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The Moody Blues - In Search of the Lost Chord CD (album) cover

IN SEARCH OF THE LOST CHORD

The Moody Blues

 

Crossover Prog

3.82 | 290 ratings

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Queen By-Tor
Special Collaborator
Honorary Collaborator
3 stars In search of Days of Future Past?

Following their highly regarded masterpiece Days of Future Passed The Moodies decided they'd do something different, yet the same with this next effort. The band clearly noticed that they'd be able to make good music if they steered their ship in the more psychedelic direction and that's what they've done. Gone, however, is the orchestra and the massive arrangements of their previous album. This one is considerably stripped down, which is good if you felt that the previous album was a little ''over the top'', but it really is a noticeable loss here. While the band certainly doesn't need a full orchestra behind them at all times it is nice to have, the nice thing though is that the arrangements have become considerably less ''disney''. The album is a little bit heavier than before and little bit less emotional. There's no grand finale like Nights in White Satin or The Evening, but there are some great moments none the less.

It starts once again with the spoken word, clearly in an attempt to make a follow up to their last album. This one is no album about ''a day in the life'', but is instead a loose concept about the search of the sacred syllable ''Om'' as evident by the very beginning and very end of the album - although it is not one consistent story. The very cool opening, Departure, brings us madly into the opening track, the wonderful Ride My See-Saw - heavy and still psychedelic, comparible to early Pink Floyd, but on speed. Harmonized voices make for a very zoned out feeling along with the pressing bass, making this likely the definitive standout on the album. However, it's rather unfortunate to get that track out of the way so quickly.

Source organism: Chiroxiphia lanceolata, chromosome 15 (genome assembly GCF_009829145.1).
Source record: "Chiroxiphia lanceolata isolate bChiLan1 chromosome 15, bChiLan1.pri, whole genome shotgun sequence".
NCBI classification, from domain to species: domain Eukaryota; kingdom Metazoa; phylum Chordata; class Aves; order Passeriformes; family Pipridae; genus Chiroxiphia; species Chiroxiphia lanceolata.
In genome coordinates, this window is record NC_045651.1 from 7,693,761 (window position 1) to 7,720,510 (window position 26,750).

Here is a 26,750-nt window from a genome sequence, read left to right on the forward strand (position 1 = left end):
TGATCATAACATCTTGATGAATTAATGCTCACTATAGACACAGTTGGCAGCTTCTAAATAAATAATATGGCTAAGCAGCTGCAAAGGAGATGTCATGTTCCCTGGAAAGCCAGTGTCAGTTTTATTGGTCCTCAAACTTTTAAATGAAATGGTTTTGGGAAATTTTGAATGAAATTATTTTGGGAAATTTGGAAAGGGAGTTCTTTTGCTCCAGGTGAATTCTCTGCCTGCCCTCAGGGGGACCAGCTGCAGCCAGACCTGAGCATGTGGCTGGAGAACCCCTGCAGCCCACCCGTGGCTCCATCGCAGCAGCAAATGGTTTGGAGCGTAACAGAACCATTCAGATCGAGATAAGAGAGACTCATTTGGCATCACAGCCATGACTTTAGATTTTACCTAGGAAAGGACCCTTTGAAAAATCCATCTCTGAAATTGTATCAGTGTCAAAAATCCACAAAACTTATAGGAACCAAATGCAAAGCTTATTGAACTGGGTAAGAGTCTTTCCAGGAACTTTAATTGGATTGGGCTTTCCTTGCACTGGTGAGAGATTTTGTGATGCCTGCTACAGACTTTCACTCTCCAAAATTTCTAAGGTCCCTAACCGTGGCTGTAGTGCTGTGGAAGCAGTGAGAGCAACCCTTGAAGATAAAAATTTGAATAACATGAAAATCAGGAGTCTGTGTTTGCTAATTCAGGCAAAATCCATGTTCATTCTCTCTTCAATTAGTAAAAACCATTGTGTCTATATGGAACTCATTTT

The rest of the album is very good, but nothing mind blowing like the band's debut. Some tracks still have a little but of 60s ''romp'' in them such as the odd Dr. Livingstone, I Presume and The Actor while others take a more calm approach, an almost zoned out one, in fact. Voices In The Sky is a pretty and slow moving track, as is Visions of Paradise, while The Best Way To Travel picks up the pace very slightly for this trip of a song. The closing Om features some eastern influence and is another track on the slower side of things.

Another good part of the album is still to be mentioned though. The somewhat-suite House Of Four Doors is likely the most 'progressive' piece on the album. This one is more of a story telling concept piece than the others, as it tells of a journey into this crazy-mystical house. Its ominous feeling is spoiled only by the sound of a door slowly and squeakily opening... 4 times!! A rather unfortunate thing, yes - especially considering that the song is only 4 minutes long, but the song still flows, even with that very annoying effect in there. The second part of the song luckily features no door-opening sounds in its short 2-minute life, so it stands out above the first. Sandwiched in the middle is the fun Legend Of A Mind which makes reference to the infamous Timothy Leary and his various drugs, albeit in a semi-g-rated fashion. Harmonized vocals once again make for a psychedelic track as does some fun instrumental sections.

This album really would have had a hard time following up the legendary Days Of Future Passed, but it does so satisfyingly. Not an album that will change your life, this one is simply good. A lot of people hold it in very high regard, but it's sometimes hard to see why - since while it certainly is good, the Moodies have done better. This one is going to get 3.5 voices in the sky out of 5. Recommended for fans of the 60s psych scene, but people who are looking to get into the band may have better luck elsewhere.

Queen By-Tor | 3/5 |

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